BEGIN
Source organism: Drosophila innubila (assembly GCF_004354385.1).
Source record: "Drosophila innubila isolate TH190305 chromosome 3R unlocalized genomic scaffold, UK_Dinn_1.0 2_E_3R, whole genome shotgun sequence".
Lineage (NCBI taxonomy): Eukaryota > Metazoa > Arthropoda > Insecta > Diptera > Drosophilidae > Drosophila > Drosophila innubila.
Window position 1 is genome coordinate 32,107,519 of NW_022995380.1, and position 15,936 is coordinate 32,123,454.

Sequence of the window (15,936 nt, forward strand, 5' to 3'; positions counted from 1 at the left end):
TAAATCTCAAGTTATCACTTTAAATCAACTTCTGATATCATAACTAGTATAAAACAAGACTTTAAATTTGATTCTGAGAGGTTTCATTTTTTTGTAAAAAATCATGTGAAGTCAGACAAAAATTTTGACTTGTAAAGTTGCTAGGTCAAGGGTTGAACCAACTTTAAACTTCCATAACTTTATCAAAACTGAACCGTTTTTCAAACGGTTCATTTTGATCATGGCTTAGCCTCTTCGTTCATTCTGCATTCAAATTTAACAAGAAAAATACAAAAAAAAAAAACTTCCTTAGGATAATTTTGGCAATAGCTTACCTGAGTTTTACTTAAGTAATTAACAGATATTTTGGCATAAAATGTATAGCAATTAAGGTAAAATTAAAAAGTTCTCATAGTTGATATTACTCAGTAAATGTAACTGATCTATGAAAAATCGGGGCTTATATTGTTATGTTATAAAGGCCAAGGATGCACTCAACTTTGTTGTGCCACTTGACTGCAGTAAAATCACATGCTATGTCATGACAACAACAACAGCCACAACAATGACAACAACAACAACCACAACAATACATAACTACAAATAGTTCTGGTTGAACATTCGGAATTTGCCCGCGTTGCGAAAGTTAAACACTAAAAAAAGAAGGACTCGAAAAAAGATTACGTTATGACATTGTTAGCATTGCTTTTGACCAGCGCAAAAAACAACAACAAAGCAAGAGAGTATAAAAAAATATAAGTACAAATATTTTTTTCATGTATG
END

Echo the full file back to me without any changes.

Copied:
Source organism: Drosophila innubila (assembly GCF_004354385.1).
Source record: "Drosophila innubila isolate TH190305 chromosome 3R unlocalized genomic scaffold, UK_Dinn_1.0 2_E_3R, whole genome shotgun sequence".
Lineage (NCBI taxonomy): Eukaryota > Metazoa > Arthropoda > Insecta > Diptera > Drosophilidae > Drosophila > Drosophila innubila.
Window position 1 is genome coordinate 32,107,519 of NW_022995380.1, and position 15,936 is coordinate 32,123,454.

Sequence of the window (15,936 nt, forward strand, 5' to 3'; positions counted from 1 at the left end):
TAAATCTCAAGTTATCACTTTAAATCAACTTCTGATATCATAACTAGTATAAAACAAGACTTTAAATTTGATTCTGAGAGGTTTCATTTTTTTGTAAAAAATCATGTGAAGTCAGACAAAAATTTTGACTTGTAAAGTTGCTAGGTCAAGGGTTGAACCAACTTTAAACTTCCATAACTTTATCAAAACTGAACCGTTTTTCAAACGGTTCATTTTGATCATGGCTTAGCCTCTTCGTTCATTCTGCATTCAAATTTAACAAGAAAAATACAAAAAAAAAAAACTTCCTTAGGATAATTTTGGCAATAGCTTACCTGAGTTTTACTTAAGTAATTAACAGATATTTTGGCATAAAATGTATAGCAATTAAGGTAAAATTAAAAAGTTCTCATAGTTGATATTACTCAGTAAATGTAACTGATCTATGAAAAATCGGGGCTTATATTGTTATGTTATAAAGGCCAAGGATGCACTCAACTTTGTTGTGCCACTTGACTGCAGTAAAATCACATGCTATGTCATGACAACAACAACAGCCACAACAATGACAACAACAACAACCACAACAATACATAACTACAAATAGTTCTGGTTGAACATTCGGAATTTGCCCGCGTTGCGAAAGTTAAACACTAAAAAAAGAAGGACTCGAAAAAAGATTACGTTATGACATTGTTAGCATTGCTTTTGACCAGCGCAAAAAACAACAACAAAGCAAGAGAGTATAAAAAAATATAAGTACAAATATTTTTTTCATGTATG